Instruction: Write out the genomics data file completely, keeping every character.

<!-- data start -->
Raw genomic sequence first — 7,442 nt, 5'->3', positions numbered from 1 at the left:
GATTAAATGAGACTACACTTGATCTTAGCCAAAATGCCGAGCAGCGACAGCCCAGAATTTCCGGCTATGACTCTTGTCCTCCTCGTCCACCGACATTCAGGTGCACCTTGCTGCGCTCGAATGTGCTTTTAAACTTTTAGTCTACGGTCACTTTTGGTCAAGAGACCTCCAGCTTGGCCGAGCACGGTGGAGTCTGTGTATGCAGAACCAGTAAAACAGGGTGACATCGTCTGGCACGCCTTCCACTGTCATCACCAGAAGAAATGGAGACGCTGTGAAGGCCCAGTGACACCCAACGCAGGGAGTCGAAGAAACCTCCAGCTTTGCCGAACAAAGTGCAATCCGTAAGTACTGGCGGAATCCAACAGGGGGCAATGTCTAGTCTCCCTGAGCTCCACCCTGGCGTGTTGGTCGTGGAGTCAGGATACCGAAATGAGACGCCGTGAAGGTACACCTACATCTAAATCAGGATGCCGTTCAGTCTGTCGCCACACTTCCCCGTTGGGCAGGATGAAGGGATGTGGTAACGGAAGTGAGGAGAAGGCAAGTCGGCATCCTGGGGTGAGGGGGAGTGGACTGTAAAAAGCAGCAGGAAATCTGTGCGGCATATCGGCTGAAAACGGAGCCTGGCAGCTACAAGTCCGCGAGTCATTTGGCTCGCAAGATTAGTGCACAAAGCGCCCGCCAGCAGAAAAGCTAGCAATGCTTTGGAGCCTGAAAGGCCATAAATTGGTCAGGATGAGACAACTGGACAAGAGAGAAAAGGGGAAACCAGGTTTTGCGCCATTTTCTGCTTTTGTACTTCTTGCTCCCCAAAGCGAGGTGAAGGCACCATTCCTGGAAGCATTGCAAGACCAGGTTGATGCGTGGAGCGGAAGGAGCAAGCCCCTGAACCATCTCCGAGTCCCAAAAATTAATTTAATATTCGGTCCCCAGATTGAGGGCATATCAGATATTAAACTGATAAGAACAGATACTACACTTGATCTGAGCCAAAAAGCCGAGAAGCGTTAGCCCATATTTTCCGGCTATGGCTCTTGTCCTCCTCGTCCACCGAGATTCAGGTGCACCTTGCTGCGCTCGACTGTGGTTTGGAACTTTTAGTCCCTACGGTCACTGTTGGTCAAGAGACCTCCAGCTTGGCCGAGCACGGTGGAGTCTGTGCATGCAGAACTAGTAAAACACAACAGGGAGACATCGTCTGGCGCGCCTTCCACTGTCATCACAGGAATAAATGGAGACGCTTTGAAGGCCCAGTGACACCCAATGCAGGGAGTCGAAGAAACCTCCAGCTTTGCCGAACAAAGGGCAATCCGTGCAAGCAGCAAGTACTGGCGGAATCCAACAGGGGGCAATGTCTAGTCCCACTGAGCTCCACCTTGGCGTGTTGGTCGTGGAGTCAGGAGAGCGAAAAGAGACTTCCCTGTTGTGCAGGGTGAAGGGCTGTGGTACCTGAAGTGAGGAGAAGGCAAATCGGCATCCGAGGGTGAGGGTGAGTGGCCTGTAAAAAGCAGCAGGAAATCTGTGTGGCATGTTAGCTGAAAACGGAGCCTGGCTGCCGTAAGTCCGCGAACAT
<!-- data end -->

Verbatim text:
Raw genomic sequence first — 7,442 nt, 5'->3', positions numbered from 1 at the left:
GATTAAATGAGACTACACTTGATCTTAGCCAAAATGCCGAGCAGCGACAGCCCAGAATTTCCGGCTATGACTCTTGTCCTCCTCGTCCACCGACATTCAGGTGCACCTTGCTGCGCTCGAATGTGCTTTTAAACTTTTAGTCTACGGTCACTTTTGGTCAAGAGACCTCCAGCTTGGCCGAGCACGGTGGAGTCTGTGTATGCAGAACCAGTAAAACAGGGTGACATCGTCTGGCACGCCTTCCACTGTCATCACCAGAAGAAATGGAGACGCTGTGAAGGCCCAGTGACACCCAACGCAGGGAGTCGAAGAAACCTCCAGCTTTGCCGAACAAAGTGCAATCCGTAAGTACTGGCGGAATCCAACAGGGGGCAATGTCTAGTCTCCCTGAGCTCCACCCTGGCGTGTTGGTCGTGGAGTCAGGATACCGAAATGAGACGCCGTGAAGGTACACCTACATCTAAATCAGGATGCCGTTCAGTCTGTCGCCACACTTCCCCGTTGGGCAGGATGAAGGGATGTGGTAACGGAAGTGAGGAGAAGGCAAGTCGGCATCCTGGGGTGAGGGGGAGTGGACTGTAAAAAGCAGCAGGAAATCTGTGCGGCATATCGGCTGAAAACGGAGCCTGGCAGCTACAAGTCCGCGAGTCATTTGGCTCGCAAGATTAGTGCACAAAGCGCCCGCCAGCAGAAAAGCTAGCAATGCTTTGGAGCCTGAAAGGCCATAAATTGGTCAGGATGAGACAACTGGACAAGAGAGAAAAGGGGAAACCAGGTTTTGCGCCATTTTCTGCTTTTGTACTTCTTGCTCCCCAAAGCGAGGTGAAGGCACCATTCCTGGAAGCATTGCAAGACCAGGTTGATGCGTGGAGCGGAAGGAGCAAGCCCCTGAACCATCTCCGAGTCCCAAAAATTAATTTAATATTCGGTCCCCAGATTGAGGGCATATCAGATATTAAACTGATAAGAACAGATACTACACTTGATCTGAGCCAAAAAGCCGAGAAGCGTTAGCCCATATTTTCCGGCTATGGCTCTTGTCCTCCTCGTCCACCGAGATTCAGGTGCACCTTGCTGCGCTCGACTGTGGTTTGGAACTTTTAGTCCCTACGGTCACTGTTGGTCAAGAGACCTCCAGCTTGGCCGAGCACGGTGGAGTCTGTGCATGCAGAACTAGTAAAACACAACAGGGAGACATCGTCTGGCGCGCCTTCCACTGTCATCACAGGAATAAATGGAGACGCTTTGAAGGCCCAGTGACACCCAATGCAGGGAGTCGAAGAAACCTCCAGCTTTGCCGAACAAAGGGCAATCCGTGCAAGCAGCAAGTACTGGCGGAATCCAACAGGGGGCAATGTCTAGTCCCACTGAGCTCCACCTTGGCGTGTTGGTCGTGGAGTCAGGAGAGCGAAAAGAGACTTCCCTGTTGTGCAGGGTGAAGGGCTGTGGTACCTGAAGTGAGGAGAAGGCAAATCGGCATCCGAGGGTGAGGGTGAGTGGCCTGTAAAAAGCAGCAGGAAATCTGTGTGGCATGTTAGCTGAAAACGGAGCCTGGCTGCCGTAAGTCCGCGAACAT